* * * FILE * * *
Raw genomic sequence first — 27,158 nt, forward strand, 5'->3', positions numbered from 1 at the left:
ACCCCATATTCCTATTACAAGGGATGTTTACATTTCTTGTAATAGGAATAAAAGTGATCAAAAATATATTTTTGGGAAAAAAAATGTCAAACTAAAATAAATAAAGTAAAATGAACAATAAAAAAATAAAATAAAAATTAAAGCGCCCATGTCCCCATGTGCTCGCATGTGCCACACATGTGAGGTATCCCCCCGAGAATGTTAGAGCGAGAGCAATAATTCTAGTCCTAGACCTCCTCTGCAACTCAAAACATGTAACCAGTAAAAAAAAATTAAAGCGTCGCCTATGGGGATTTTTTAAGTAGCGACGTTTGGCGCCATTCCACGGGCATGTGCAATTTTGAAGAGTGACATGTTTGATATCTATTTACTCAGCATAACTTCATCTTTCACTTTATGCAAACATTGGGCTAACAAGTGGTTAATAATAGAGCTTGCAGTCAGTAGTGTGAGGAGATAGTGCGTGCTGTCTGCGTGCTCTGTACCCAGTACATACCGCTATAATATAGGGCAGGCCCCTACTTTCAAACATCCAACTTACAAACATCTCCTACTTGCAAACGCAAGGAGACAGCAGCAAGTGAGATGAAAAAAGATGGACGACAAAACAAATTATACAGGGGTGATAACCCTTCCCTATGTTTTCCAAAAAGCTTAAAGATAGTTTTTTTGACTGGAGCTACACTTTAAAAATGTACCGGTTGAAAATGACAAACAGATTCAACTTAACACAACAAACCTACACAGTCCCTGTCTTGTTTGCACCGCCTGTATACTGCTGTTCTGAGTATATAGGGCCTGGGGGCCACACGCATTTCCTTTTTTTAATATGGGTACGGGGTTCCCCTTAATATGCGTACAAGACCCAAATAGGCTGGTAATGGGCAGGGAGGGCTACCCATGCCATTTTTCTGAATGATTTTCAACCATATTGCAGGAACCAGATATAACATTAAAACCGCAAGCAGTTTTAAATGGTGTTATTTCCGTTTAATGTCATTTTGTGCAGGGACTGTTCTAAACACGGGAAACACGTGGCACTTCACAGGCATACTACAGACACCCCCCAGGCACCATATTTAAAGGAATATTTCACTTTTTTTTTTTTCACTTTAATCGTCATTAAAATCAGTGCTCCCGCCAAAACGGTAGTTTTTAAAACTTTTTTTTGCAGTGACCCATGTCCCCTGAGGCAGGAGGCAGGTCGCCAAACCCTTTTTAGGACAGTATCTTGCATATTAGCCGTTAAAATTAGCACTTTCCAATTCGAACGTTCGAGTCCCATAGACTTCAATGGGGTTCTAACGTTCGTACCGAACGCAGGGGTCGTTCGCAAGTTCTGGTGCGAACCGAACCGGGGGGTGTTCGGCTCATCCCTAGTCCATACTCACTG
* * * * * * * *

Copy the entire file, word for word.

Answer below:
Raw genomic sequence first — 27,158 nt, forward strand, 5'->3', positions numbered from 1 at the left:
ACCCCATATTCCTATTACAAGGGATGTTTACATTTCTTGTAATAGGAATAAAAGTGATCAAAAATATATTTTTGGGAAAAAAAATGTCAAACTAAAATAAATAAAGTAAAATGAACAATAAAAAAATAAAATAAAAATTAAAGCGCCCATGTCCCCATGTGCTCGCATGTGCCACACATGTGAGGTATCCCCCCGAGAATGTTAGAGCGAGAGCAATAATTCTAGTCCTAGACCTCCTCTGCAACTCAAAACATGTAACCAGTAAAAAAAAATTAAAGCGTCGCCTATGGGGATTTTTTAAGTAGCGACGTTTGGCGCCATTCCACGGGCATGTGCAATTTTGAAGAGTGACATGTTTGATATCTATTTACTCAGCATAACTTCATCTTTCACTTTATGCAAACATTGGGCTAACAAGTGGTTAATAATAGAGCTTGCAGTCAGTAGTGTGAGGAGATAGTGCGTGCTGTCTGCGTGCTCTGTACCCAGTACATACCGCTATAATATAGGGCAGGCCCCTACTTTCAAACATCCAACTTACAAACATCTCCTACTTGCAAACGCAAGGAGACAGCAGCAAGTGAGATGAAAAAAGATGGACGACAAAACAAATTATACAGGGGTGATAACCCTTCCCTATGTTTTCCAAAAAGCTTAAAGATAGTTTTTTTGACTGGAGCTACACTTTAAAAATGTACCGGTTGAAAATGACAAACAGATTCAACTTAACACAACAAACCTACACAGTCCCTGTCTTGTTTGCACCGCCTGTATACTGCTGTTCTGAGTATATAGGGCCTGGGGGCCACACGCATTTCCTTTTTTTAATATGGGTACGGGGTTCCCCTTAATATGCGTACAAGACCCAAATAGGCTGGTAATGGGCAGGGAGGGCTACCCATGCCATTTTTCTGAATGATTTTCAACCATATTGCAGGAACCAGATATAACATTAAAACCGCAAGCAGTTTTAAATGGTGTTATTTCCGTTTAATGTCATTTTGTGCAGGGACTGTTCTAAACACGGGAAACACGTGGCACTTCACAGGCATACTACAGACACCCCCCAGGCACCATATTTAAAGGAATATTTCACTTTTTTTTTTTTCACTTTAATCGTCATTAAAATCAGTGCTCCCGCCAAAACGGTAGTTTTTAAAACTTTTTTTTGCAGTGACCCATGTCCCCTGAGGCAGGAGGCAGGTCGCCAAACCCTTTTTAGGACAGTATCTTGCATATTAGCCGTTAAAATTAGCACTTTCCAATTCGAACGTTCGAGTCCCATAGACTTCAATGGGGTTCTAACGTTCGTACCGAACGCAGGGGTCGTTCGCAAGTTCTGGTGCGAACCGAACCGGGGGGTGTTCGGCTCATCCCTAGTCCATACTCACTG